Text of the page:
From a walker, to a cane, to finally a man on his own two feet. The world was now a different place. Humphrey knew his old life and his old job were a part of the old him. He needed a change, a chance to put perspective on the life-altering roadblock he faced. He took a new job, one vastly different from a college campus. Humphrey worked as a collaboration trainer for the Missouri Association for Community Action, a statewide agency that educates individuals who are trying to improve their circumstances in life.
Dr. Dave could relate to that.
In this new career, Humphrey learned about being poor, about being dependent, about being underprivileged. He met remarkable people, broken people, people who believed they would never have a real chance in life. His job was to educate them about their choices, to provide them with the knowledge and services that could change their direction.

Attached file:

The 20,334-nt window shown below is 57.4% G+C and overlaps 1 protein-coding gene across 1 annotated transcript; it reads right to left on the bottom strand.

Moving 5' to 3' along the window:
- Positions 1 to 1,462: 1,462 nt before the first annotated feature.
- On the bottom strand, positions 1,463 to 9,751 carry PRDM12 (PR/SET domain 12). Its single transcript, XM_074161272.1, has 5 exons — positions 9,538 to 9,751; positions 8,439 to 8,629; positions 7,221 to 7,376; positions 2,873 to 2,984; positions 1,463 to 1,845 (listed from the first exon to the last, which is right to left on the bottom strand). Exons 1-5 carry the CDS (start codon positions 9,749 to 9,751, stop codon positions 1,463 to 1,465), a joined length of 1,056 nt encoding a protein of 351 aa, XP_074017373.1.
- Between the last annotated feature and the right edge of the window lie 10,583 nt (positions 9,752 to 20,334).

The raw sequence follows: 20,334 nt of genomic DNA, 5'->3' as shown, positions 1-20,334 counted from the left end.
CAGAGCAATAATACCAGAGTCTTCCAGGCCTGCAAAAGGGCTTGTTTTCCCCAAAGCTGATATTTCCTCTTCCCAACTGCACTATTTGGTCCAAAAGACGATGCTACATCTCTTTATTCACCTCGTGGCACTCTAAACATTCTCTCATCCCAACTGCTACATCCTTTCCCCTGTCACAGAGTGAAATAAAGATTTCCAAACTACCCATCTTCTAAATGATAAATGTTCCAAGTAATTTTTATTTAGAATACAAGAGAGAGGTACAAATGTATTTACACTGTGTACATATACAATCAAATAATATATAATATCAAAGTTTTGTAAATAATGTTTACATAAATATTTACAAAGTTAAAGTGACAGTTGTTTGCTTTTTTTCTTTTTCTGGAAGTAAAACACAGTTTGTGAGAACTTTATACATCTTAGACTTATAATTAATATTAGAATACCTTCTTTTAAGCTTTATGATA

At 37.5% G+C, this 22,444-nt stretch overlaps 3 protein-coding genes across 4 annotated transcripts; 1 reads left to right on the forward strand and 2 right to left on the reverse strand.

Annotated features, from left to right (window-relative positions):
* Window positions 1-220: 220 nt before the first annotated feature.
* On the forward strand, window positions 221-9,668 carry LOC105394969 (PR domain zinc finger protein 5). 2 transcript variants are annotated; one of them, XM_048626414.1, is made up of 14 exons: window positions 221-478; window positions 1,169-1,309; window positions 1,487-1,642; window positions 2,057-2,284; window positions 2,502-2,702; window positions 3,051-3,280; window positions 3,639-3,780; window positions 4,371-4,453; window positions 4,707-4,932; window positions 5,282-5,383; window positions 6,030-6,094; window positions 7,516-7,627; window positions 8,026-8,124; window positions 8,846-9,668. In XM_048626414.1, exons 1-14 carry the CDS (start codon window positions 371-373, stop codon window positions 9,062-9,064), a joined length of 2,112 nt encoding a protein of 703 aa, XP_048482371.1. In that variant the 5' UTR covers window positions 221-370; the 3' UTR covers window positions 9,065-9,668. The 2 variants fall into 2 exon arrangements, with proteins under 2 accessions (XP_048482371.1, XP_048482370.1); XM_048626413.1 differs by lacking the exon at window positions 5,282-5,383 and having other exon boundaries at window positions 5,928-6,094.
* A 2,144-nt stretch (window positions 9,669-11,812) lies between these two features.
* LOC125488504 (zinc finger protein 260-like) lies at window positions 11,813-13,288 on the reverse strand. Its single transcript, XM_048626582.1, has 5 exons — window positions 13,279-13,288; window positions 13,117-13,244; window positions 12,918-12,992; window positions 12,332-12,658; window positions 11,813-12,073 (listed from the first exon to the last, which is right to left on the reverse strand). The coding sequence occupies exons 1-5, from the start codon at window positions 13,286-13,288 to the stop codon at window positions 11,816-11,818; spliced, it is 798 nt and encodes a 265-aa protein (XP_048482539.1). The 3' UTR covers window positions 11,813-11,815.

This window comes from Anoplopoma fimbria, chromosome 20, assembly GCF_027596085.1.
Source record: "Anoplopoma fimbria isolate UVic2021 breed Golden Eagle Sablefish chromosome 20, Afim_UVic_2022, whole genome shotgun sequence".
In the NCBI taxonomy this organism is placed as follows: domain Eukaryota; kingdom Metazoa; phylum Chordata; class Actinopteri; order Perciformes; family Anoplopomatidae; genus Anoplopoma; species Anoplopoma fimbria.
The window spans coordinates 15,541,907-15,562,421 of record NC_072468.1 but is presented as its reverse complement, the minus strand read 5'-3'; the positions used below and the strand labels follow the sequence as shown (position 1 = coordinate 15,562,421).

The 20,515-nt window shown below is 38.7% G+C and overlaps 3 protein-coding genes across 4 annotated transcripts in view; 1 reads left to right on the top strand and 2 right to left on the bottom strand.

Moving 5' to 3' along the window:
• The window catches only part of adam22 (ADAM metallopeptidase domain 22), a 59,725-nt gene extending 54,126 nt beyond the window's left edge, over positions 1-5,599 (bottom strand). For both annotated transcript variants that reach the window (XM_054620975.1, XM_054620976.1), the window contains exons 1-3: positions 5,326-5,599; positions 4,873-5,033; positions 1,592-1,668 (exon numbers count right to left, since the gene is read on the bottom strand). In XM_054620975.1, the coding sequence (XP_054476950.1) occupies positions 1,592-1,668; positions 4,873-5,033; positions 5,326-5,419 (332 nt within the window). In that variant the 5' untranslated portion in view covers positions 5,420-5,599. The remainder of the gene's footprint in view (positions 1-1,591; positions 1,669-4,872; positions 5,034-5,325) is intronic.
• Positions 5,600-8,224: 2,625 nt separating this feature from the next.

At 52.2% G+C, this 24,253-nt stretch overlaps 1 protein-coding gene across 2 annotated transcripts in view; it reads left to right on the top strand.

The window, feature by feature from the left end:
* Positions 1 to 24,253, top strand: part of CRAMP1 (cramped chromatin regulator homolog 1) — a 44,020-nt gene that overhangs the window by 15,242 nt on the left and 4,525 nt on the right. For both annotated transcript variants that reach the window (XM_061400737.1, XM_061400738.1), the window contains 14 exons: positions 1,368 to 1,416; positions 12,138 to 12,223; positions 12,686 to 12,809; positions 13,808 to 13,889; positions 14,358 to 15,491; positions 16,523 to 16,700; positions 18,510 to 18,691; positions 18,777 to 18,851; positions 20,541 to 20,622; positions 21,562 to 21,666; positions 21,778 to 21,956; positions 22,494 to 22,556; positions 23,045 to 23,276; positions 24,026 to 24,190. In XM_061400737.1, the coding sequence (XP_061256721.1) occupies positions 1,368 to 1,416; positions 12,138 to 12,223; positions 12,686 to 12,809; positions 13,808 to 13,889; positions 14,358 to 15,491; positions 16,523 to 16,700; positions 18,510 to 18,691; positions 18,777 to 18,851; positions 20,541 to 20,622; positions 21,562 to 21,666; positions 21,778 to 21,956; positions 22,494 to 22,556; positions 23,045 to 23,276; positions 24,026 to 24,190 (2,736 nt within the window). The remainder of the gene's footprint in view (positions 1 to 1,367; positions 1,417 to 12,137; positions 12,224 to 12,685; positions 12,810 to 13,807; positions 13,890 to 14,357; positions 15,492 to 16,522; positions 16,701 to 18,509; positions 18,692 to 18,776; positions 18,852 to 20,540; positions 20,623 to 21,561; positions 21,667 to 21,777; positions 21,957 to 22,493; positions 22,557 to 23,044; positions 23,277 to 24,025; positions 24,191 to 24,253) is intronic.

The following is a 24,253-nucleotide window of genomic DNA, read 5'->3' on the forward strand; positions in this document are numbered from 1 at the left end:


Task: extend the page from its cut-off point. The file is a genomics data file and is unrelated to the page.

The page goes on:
Humphrey learned more that year than he could ever write in a dissertation paper.
But he missed the college life — the students, the challenges and the optimism that a college campus offers.
It was time to go back, so Humphrey applied for a job with Columbia College as the assistant director of the Jefferson City campus. By then his limp was unnoticeable, his speech, steady. Columbia College was a good fit for Humphrey. The students brought a determination to their studies that he admired. When the Evening Campus director position in Columbia became available, Humphrey decided to give it a go.
This time, life took him down the highway to Columbia. As the director of the Columbia College Evening Campus, the first thing Dr. Dave did was drop the “doctor” title in front of his name. It’s not on his business cards or on his nameplate. In the adult world of education, Humphrey did not want his title to be a barrier in connecting with the students. His day starts early, and often he stays into the night, walking the halls and meeting those students who come to the Evening Campus.
They are not typical college students.